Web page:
What's your favorite use for a food processor?
OK, after years of eeking by on that mini Cuisinart food processor (the kind that comes with one of their blenders and is designed to share the same base/motor) and, honestly, rarely using the food processor, I've taken the plunge and bought the Cuisinart Elite 16-cup food processor (due mostly to a huge discount at Williams-Sonoma).
So now that I have a food processor that's actually big enough to use, what are the best things to do with it? What food prep or recipes do you use that you just can't imagine doing without the help of your food processor?
Latkes. I make them year-round, as an accompaniment to dinner, even on weeknights after I get home from work because it eliminates the time-consuming process of hand-grating. It takes no time at all. (And I use the chopping blade, not the grating blade, to get the potatoes fine enough for the traditional texture).
The FP (Cuisinart DLC-7 Super Pro, top of the line in 1985, still going strong...) sits on my counter and is used at least once a day.
Doughs for bread (kneads brilliantly), cutting in fat for pie crust and biscuits (put liquid in by hand)
Making Dorie Greenspan's 15-minute miracle chocolate amaretti torte
Dicing/mincing vegetables such as onions if you don't care how they look in a dish (some things need hand-cut vegs) (do the harder ones first, eg. garlic before onions, so you don't turn the softer ones to mush)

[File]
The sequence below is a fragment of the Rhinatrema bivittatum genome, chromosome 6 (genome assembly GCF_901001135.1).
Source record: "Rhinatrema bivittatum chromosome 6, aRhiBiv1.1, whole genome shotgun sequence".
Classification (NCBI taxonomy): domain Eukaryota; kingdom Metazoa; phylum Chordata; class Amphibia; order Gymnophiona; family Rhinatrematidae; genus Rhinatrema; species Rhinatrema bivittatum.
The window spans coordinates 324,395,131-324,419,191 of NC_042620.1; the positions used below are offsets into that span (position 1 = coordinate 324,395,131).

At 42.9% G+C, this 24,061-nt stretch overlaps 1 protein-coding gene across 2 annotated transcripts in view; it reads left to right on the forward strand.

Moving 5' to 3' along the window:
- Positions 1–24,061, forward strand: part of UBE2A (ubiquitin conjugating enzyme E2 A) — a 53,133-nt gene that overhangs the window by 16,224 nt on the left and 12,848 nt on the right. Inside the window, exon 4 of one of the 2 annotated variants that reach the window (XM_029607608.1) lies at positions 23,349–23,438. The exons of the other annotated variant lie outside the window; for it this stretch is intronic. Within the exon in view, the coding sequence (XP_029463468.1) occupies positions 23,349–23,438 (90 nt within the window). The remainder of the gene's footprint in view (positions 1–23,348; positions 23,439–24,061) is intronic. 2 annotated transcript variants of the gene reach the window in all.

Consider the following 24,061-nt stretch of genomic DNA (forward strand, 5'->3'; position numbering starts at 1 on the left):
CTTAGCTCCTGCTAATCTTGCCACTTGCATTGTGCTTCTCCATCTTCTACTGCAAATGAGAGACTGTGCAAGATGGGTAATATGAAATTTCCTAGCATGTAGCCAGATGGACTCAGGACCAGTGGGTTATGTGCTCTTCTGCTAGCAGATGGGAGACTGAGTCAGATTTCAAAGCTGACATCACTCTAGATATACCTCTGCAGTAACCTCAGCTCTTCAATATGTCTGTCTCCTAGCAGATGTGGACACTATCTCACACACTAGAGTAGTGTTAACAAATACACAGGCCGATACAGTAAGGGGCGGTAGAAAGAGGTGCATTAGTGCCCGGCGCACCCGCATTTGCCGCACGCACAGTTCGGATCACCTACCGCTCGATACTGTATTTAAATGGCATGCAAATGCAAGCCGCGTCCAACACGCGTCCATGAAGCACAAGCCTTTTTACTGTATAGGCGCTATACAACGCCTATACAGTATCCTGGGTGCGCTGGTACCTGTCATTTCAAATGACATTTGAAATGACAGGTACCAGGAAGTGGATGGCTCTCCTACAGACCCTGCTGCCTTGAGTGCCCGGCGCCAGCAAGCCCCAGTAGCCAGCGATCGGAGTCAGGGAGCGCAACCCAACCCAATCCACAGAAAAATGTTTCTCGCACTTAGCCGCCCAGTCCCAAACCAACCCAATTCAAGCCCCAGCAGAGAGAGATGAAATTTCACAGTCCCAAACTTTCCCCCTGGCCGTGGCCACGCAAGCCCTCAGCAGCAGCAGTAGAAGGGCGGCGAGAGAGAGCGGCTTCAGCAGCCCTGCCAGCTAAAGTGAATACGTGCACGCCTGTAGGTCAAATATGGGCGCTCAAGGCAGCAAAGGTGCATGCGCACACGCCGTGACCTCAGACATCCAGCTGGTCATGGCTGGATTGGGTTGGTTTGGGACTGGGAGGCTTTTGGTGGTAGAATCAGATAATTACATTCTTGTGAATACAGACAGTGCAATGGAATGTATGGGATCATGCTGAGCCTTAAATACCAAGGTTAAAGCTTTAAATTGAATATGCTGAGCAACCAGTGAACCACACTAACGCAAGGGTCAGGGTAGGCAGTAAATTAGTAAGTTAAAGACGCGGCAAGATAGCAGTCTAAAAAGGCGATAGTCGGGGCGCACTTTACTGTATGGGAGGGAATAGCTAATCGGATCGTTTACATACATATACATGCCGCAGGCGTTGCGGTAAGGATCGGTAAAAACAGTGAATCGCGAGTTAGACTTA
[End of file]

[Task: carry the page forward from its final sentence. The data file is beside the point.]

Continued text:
Mincing fresh ginger and garlic in quantity separately or together for Chinese and Indian dishes
Mincing red cabbage for Danish red cabbage
I never use the shredder discs any more, are they really useful for anything?
I use the grating disc for cheese of course, and the slicing disc for making shredded Brussels sprouts - they are SUCH A PITA to slice thinly by hand or with a mandoline, and a snap in the FP. I've had my 11 cup Cuisinart since the late 90s and it's still running like a champ!!!!
Ooh, I've been wondering about brussels sprouts in the FP! I sliced 4 pounds of them for Thanksgiving for the brussels sprouts hash w/caramelized shallots recipe and swore "never again!" because it took so damn long. Do you find the results to be reasonably even? Or do you get a bunch of chunks of the core? The one thing I like about slicing by hand is that I slice the core up more finely then the leaves to get a more even texture, and I worry that I'll lose that in the FP. But you know, to get that 1.5 hours of my life back, I quite possibly don't care!
I use my trusty cuisi for a few things only, but find it indispensable for those things:
chopping celery and green onion and water chestnuts finely enough to mound in a spoon, for chicken salad and tuna salad
shredding cheese and mixing pimiento cheese